This settlement is significant because the parties agreed to training and policy changes that will heighten the company's awareness of how their policies and procedures impact people of color. The anti-racism training will educate employees about different forms of discrimination both on the individual and institutional levels. The modified performance review policy will reduce the amount of potential bias in the review process.
In another case, an African American man alleged discrimination against a department store in a disagreement concerning gift cards. The man purchased $6,500 worth of gift cards; later he was surprised and dismayed to find the cards held no value, yet the $6,500 charge remained on his credit card account until he called two days later to report the charge to customer service. The customer alleged discrimination based on race; the department store contended they feared identity theft based solely on the amount of the man's purchase, not his race. In settlement, the store agreed to give the man a $500 gift card.
Race and Social Justice a 2010 priority for Mayor and City Council
Seattle Mayor McGinn and City Council both prioritized the Seattle Race and Social Justice Initiative (RSJI) in 2010.
Mayor McGinn has made race and social justice a main focus within his new administration. City departments continue to focus their RSJI efforts through annual work plans, and the Mayor's Youth and Family Initiative (YFI) is committed to eliminating racial disparities in key indicators such as education, child care, children's health and the criminal justice system. (See this issue's lead story for more information on YFI.)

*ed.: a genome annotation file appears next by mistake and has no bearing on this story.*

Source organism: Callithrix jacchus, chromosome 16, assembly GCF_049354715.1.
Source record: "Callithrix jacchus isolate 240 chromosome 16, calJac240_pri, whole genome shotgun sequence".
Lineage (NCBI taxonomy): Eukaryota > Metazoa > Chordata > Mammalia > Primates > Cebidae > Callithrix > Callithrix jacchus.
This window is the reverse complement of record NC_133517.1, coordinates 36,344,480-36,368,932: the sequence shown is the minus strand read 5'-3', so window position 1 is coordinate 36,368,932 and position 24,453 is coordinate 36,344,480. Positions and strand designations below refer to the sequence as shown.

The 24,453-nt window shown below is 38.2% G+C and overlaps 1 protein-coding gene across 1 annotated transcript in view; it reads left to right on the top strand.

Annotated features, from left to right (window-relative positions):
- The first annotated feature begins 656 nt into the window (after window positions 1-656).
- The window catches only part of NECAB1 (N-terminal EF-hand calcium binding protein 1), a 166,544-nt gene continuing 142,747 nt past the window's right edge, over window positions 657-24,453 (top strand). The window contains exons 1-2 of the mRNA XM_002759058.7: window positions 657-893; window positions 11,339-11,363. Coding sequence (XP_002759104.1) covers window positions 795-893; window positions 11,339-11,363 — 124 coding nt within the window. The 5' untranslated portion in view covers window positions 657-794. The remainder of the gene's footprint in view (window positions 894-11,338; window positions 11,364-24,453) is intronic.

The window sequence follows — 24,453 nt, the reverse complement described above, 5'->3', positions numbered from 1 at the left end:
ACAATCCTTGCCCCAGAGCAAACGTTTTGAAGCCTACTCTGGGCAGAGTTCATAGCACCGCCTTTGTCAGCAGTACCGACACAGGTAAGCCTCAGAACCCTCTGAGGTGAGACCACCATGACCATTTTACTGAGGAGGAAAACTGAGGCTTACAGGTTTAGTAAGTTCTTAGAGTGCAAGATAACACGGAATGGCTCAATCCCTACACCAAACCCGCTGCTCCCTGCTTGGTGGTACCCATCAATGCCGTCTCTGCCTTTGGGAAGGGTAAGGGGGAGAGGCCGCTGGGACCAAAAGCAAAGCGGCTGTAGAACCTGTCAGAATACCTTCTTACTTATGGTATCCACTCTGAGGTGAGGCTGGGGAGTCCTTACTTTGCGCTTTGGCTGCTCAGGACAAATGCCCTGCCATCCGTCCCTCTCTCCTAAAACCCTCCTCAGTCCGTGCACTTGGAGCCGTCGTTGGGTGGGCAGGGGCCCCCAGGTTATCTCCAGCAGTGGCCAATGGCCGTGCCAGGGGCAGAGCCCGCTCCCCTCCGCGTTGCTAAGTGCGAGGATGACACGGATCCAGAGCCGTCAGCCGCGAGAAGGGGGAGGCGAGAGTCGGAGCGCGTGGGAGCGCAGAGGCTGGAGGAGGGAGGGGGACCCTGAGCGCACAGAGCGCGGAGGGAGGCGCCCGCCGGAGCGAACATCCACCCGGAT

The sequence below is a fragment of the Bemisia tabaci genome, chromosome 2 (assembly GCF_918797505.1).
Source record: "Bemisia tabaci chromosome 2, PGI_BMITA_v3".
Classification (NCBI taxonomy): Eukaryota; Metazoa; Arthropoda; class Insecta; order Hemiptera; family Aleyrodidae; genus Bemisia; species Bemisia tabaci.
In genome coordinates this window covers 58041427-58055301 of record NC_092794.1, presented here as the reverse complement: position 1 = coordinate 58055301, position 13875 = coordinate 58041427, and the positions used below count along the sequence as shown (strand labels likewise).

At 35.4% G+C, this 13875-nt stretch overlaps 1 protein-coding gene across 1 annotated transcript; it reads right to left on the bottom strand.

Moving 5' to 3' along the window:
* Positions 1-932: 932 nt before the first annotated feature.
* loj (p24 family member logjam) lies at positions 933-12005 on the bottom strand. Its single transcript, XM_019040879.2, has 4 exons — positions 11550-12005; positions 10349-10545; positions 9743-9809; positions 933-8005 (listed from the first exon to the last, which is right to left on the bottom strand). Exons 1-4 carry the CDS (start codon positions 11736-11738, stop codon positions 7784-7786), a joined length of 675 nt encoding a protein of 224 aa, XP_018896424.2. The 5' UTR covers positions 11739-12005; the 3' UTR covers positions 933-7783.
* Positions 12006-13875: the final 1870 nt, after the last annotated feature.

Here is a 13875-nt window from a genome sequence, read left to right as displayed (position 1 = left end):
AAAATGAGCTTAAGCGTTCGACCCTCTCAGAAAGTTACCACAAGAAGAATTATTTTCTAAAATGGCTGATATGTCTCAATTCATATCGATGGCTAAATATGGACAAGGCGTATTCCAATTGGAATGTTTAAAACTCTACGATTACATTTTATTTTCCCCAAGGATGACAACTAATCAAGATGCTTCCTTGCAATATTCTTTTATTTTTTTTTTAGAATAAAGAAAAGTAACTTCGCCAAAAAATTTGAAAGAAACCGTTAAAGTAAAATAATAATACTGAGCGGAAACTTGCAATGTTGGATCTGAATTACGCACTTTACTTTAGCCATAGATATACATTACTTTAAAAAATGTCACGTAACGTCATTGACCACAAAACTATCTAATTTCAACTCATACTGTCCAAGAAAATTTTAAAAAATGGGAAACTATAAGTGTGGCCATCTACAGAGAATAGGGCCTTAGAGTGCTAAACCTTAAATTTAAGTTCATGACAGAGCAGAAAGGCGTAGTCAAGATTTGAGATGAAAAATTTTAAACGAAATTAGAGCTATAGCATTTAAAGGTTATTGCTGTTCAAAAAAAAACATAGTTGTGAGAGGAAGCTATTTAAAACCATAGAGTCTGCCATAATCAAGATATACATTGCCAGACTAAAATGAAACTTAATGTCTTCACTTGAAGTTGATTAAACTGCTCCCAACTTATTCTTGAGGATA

After the Mayor's Office participated in RSJI training, Mayor McGinn blogged about the experience:
"This past week the Mayor's Office spent eight hours reviewing the history and purpose of the Race and Social Justice Initiative. We discussed the impacts of race and social justice on community engagement, policy development and city programs and services …As Mayor, I see the work of the Office of Civil Rights and the Race and Social Justice Initiative as vitally important to the success of the city, and I am committed to incorporating it into all aspects of my administration."
Seattle City Council passed a resolution affirming the Race and
Social Justice Initiative in December 2009. This February the City Council members
listed Race and Social Justice as a top priority in their vision for Seattle and key
efforts in 2010. As part of fostering safe, just and healthy communities for all,
Council committed to "take action to promote racial and social equity in city
government actions and growth management planning". To view the complete list of
Council's priorities for 2010 please visit: http://www.seattle.gov/council/issues/council_priorities.htm.
The Seattle Office for Civil Rights is honored to continue to lead this Initiative and inspired by the commitment of Mayor McGinn and Seattle City Council to achieve racial equity for all residents. For more information on the Seattle Race and Social Justice Initiative visit: http://www.seattle.gov/rsji or call 684-4500.
Our staff work hard to provide excellent customer service and to treat everyone with dignity and respect. The following thank you letter was sent to Merle Weiss, a Civil Rights Analyst who conducts investigations of discrimination charges. Kudos to Merle!
Thanks for the effort you made on my behalf. I appreciate your phone calls, home visit and willingness to check out the facts. I am disappointed that we cannot go further. I am sure you gave it your best shot.
With warm wishes …